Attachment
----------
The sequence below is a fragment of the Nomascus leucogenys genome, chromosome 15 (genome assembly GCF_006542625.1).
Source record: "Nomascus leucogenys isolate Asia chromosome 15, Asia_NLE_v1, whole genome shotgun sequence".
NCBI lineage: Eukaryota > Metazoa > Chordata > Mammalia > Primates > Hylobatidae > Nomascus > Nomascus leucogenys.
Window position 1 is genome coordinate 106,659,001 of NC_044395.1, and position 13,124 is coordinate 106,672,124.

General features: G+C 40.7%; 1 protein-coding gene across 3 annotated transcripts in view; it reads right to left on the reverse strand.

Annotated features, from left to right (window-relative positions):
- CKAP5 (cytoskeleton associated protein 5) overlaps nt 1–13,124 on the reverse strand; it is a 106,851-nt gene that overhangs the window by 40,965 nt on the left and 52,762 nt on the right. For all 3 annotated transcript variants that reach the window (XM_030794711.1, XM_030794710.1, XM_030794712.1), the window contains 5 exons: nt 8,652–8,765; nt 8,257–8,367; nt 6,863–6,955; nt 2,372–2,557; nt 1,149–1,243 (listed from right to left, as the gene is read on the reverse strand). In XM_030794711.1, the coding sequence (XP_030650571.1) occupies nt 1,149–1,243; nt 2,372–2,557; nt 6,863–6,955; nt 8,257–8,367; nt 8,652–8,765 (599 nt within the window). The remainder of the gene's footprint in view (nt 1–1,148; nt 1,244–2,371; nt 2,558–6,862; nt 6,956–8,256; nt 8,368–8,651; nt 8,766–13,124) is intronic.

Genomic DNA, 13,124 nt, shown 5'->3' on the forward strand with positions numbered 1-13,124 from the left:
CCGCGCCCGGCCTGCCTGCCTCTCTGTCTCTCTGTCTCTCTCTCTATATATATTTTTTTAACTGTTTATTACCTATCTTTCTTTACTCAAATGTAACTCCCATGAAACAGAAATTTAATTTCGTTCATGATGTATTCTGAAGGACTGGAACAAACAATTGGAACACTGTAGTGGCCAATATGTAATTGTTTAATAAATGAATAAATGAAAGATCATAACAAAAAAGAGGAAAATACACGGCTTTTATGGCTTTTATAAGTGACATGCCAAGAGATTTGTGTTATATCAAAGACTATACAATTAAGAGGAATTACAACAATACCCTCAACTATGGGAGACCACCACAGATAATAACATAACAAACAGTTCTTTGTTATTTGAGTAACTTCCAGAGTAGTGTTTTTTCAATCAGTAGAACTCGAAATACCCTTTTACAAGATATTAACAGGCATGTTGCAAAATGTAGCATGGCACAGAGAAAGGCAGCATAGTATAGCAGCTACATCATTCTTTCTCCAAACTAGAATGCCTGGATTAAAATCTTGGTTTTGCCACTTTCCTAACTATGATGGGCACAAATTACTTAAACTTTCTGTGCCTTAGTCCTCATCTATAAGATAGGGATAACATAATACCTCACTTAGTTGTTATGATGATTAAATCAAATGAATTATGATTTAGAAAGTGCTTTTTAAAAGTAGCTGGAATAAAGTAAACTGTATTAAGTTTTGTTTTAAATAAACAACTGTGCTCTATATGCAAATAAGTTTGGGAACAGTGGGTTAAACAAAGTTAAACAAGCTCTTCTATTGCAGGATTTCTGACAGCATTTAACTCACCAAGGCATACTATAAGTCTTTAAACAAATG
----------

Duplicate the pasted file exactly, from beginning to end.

The sequence below is a fragment of the Nomascus leucogenys genome, chromosome 15 (genome assembly GCF_006542625.1).
Source record: "Nomascus leucogenys isolate Asia chromosome 15, Asia_NLE_v1, whole genome shotgun sequence".
NCBI lineage: Eukaryota > Metazoa > Chordata > Mammalia > Primates > Hylobatidae > Nomascus > Nomascus leucogenys.
Window position 1 is genome coordinate 106,659,001 of NC_044395.1, and position 13,124 is coordinate 106,672,124.

General features: G+C 40.7%; 1 protein-coding gene across 3 annotated transcripts in view; it reads right to left on the reverse strand.

Annotated features, from left to right (window-relative positions):
- CKAP5 (cytoskeleton associated protein 5) overlaps nt 1–13,124 on the reverse strand; it is a 106,851-nt gene that overhangs the window by 40,965 nt on the left and 52,762 nt on the right. For all 3 annotated transcript variants that reach the window (XM_030794711.1, XM_030794710.1, XM_030794712.1), the window contains 5 exons: nt 8,652–8,765; nt 8,257–8,367; nt 6,863–6,955; nt 2,372–2,557; nt 1,149–1,243 (listed from right to left, as the gene is read on the reverse strand). In XM_030794711.1, the coding sequence (XP_030650571.1) occupies nt 1,149–1,243; nt 2,372–2,557; nt 6,863–6,955; nt 8,257–8,367; nt 8,652–8,765 (599 nt within the window). The remainder of the gene's footprint in view (nt 1–1,148; nt 1,244–2,371; nt 2,558–6,862; nt 6,956–8,256; nt 8,368–8,651; nt 8,766–13,124) is intronic.

Genomic DNA, 13,124 nt, shown 5'->3' on the forward strand with positions numbered 1-13,124 from the left:
CCGCGCCCGGCCTGCCTGCCTCTCTGTCTCTCTGTCTCTCTCTCTATATATATTTTTTTAACTGTTTATTACCTATCTTTCTTTACTCAAATGTAACTCCCATGAAACAGAAATTTAATTTCGTTCATGATGTATTCTGAAGGACTGGAACAAACAATTGGAACACTGTAGTGGCCAATATGTAATTGTTTAATAAATGAATAAATGAAAGATCATAACAAAAAAGAGGAAAATACACGGCTTTTATGGCTTTTATAAGTGACATGCCAAGAGATTTGTGTTATATCAAAGACTATACAATTAAGAGGAATTACAACAATACCCTCAACTATGGGAGACCACCACAGATAATAACATAACAAACAGTTCTTTGTTATTTGAGTAACTTCCAGAGTAGTGTTTTTTCAATCAGTAGAACTCGAAATACCCTTTTACAAGATATTAACAGGCATGTTGCAAAATGTAGCATGGCACAGAGAAAGGCAGCATAGTATAGCAGCTACATCATTCTTTCTCCAAACTAGAATGCCTGGATTAAAATCTTGGTTTTGCCACTTTCCTAACTATGATGGGCACAAATTACTTAAACTTTCTGTGCCTTAGTCCTCATCTATAAGATAGGGATAACATAATACCTCACTTAGTTGTTATGATGATTAAATCAAATGAATTATGATTTAGAAAGTGCTTTTTAAAAGTAGCTGGAATAAAGTAAACTGTATTAAGTTTTGTTTTAAATAAACAACTGTGCTCTATATGCAAATAAGTTTGGGAACAGTGGGTTAAACAAAGTTAAACAAGCTCTTCTATTGCAGGATTTCTGACAGCATTTAACTCACCAAGGCATACTATAAGTCTTTAAACAAATG